Tuesday, March 15, 2011


My daughter came home tonight grieving and bewildered at the news that an acquaintance of hers, a friend of her girlfriend's, had committed suicide.  The boy was 15 years old.  I had no words of comfort for my girl, who had no frame of reference with which she could make sense of this.  She didn't know the boy well, but that didn't seem to matter -- the obvious tragedy of it, coupled with the almost unbearable "wrongness" of it, depressed her and made her feel limp and tired.  Tucking her into bed, I felt unprepared, and had no words except those of Jesus, that those who mourn will be comforted.

What is it, in a child of 15, that makes him lose hope to the point of choosing violence to himself?  Was he one of those unfortunate children who are medicated for depression or ADHD with drugs that are known to increase suicidal thoughts in teens?  Was he abused?  What can make a child feel that hopeless?  The only thing we heard about the circumstances of his death were that he killed himself and the family had no idea why.

Our hearts are breaking for the family of the boy.  We don't know them.  We can only imagine, and come up emotionally empty, because it is unimaginable.

It is a frightening fact in this country that suicide is the third leading cause of death among teens.  Young people are our treasure and our future -- when they lose hope in themselves, our future looks bleak indeed.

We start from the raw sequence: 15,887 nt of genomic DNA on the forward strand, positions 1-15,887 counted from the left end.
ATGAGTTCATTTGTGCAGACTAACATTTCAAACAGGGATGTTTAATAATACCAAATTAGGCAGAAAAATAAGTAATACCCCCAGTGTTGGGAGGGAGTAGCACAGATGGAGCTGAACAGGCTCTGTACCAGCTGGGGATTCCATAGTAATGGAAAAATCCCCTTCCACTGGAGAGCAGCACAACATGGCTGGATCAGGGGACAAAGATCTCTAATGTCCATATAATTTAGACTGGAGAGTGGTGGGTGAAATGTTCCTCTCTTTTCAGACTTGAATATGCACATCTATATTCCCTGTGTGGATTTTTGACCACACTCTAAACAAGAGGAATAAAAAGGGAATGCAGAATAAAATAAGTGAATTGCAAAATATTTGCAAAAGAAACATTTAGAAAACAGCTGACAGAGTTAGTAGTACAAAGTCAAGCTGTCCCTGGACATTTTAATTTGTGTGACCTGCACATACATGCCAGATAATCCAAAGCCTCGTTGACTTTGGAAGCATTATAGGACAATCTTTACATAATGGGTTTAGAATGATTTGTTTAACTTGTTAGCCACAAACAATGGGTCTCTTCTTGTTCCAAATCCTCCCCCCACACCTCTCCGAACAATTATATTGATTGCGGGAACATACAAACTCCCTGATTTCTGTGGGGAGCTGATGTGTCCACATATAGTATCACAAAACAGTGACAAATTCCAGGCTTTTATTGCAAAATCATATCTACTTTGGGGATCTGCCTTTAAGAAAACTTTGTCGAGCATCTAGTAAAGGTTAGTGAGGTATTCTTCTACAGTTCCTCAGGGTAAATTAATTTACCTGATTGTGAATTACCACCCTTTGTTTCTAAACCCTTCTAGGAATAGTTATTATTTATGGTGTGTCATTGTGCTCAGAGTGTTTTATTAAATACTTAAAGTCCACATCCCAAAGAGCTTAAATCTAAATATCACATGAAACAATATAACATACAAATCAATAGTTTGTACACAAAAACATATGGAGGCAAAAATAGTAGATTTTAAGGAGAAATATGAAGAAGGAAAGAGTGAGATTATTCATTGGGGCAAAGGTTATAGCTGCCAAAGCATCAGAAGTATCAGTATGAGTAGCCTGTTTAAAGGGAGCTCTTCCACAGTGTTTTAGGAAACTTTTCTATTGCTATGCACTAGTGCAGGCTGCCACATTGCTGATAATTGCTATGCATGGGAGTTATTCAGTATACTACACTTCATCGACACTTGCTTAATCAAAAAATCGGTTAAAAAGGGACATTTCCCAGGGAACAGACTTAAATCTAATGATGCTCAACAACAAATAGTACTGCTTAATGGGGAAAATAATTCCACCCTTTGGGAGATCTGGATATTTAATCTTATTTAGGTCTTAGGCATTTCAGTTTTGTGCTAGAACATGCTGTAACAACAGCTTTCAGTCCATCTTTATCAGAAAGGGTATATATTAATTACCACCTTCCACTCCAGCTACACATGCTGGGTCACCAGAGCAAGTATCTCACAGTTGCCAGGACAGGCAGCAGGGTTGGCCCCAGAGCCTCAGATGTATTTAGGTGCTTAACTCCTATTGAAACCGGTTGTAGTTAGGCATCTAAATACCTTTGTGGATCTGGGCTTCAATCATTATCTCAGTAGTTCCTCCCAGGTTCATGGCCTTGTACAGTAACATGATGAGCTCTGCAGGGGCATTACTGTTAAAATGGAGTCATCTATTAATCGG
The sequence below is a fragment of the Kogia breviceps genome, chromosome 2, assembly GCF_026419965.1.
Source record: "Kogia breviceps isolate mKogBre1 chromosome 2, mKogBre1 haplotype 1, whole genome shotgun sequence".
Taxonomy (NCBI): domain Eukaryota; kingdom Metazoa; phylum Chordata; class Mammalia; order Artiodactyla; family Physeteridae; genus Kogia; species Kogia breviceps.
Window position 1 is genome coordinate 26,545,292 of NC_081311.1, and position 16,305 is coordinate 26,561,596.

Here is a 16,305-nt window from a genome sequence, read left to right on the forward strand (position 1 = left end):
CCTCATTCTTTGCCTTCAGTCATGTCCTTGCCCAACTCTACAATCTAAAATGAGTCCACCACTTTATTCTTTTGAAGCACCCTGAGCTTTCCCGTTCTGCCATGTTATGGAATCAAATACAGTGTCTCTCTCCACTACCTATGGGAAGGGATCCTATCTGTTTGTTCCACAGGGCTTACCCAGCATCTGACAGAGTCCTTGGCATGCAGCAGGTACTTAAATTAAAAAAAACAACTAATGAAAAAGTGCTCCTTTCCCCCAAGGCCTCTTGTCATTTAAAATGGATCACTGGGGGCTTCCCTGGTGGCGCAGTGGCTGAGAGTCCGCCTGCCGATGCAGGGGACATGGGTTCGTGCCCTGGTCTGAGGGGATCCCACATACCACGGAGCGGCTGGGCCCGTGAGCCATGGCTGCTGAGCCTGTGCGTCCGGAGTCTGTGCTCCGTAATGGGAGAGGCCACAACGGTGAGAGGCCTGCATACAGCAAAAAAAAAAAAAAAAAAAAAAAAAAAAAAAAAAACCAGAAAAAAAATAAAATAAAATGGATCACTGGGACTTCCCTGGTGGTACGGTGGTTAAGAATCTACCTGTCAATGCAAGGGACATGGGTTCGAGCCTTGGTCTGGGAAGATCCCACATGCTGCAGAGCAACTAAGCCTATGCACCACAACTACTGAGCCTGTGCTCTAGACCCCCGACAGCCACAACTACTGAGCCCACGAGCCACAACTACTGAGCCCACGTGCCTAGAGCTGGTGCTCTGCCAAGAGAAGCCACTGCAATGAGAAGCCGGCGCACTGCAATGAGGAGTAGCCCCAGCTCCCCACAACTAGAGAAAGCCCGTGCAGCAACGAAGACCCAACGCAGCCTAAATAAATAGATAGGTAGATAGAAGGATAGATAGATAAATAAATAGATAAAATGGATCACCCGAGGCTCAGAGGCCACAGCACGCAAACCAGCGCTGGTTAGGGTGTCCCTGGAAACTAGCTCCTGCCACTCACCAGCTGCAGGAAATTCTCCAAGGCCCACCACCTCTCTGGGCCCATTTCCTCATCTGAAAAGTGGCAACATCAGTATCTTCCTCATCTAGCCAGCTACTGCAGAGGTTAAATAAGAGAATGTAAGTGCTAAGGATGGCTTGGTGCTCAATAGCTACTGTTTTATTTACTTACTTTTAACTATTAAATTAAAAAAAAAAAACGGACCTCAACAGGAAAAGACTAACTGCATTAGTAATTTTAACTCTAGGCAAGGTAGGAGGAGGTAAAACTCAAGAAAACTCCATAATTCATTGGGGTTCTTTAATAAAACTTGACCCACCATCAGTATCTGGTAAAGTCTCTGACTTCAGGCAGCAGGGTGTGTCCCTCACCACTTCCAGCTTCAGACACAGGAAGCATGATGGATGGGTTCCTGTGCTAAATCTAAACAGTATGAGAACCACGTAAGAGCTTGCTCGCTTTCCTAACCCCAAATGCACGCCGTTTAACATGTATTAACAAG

1 comment:

  1. "Angie" wrote:
    You have done what you can. There are no words of comfort in situations like these except to point her to the author and finisher of our lives, Jesus.
    Let her know you are there for her and allow her to express what she feels. Guide her through it, it's a process, don't try to shield her from it. Arm her with tools to strengthen her.

    Suicide is about control. When one feels that they have no control over what is happening in their life, the one thing they can control is whether they choose to live with it or die. For teenagers this sense of hopelessness is even more acute.

    In raising our children, we try to shield them from problems when in fact we need to be teaching them how to work through problems. We are no longer in the garden of Eden. War is not something we wish to engage in at any time, but we must battle daily and teach our children with God's words how to fight each and every day. We must fight depression, loneliness, hopelessness. We must also fight for what we believe in, God, our families, our church, our country etc.

    I have no idea what was going on with this young boy, but my prayers go out to him, his family and all those who have and will be affected by his death. May God give us grace to live each day.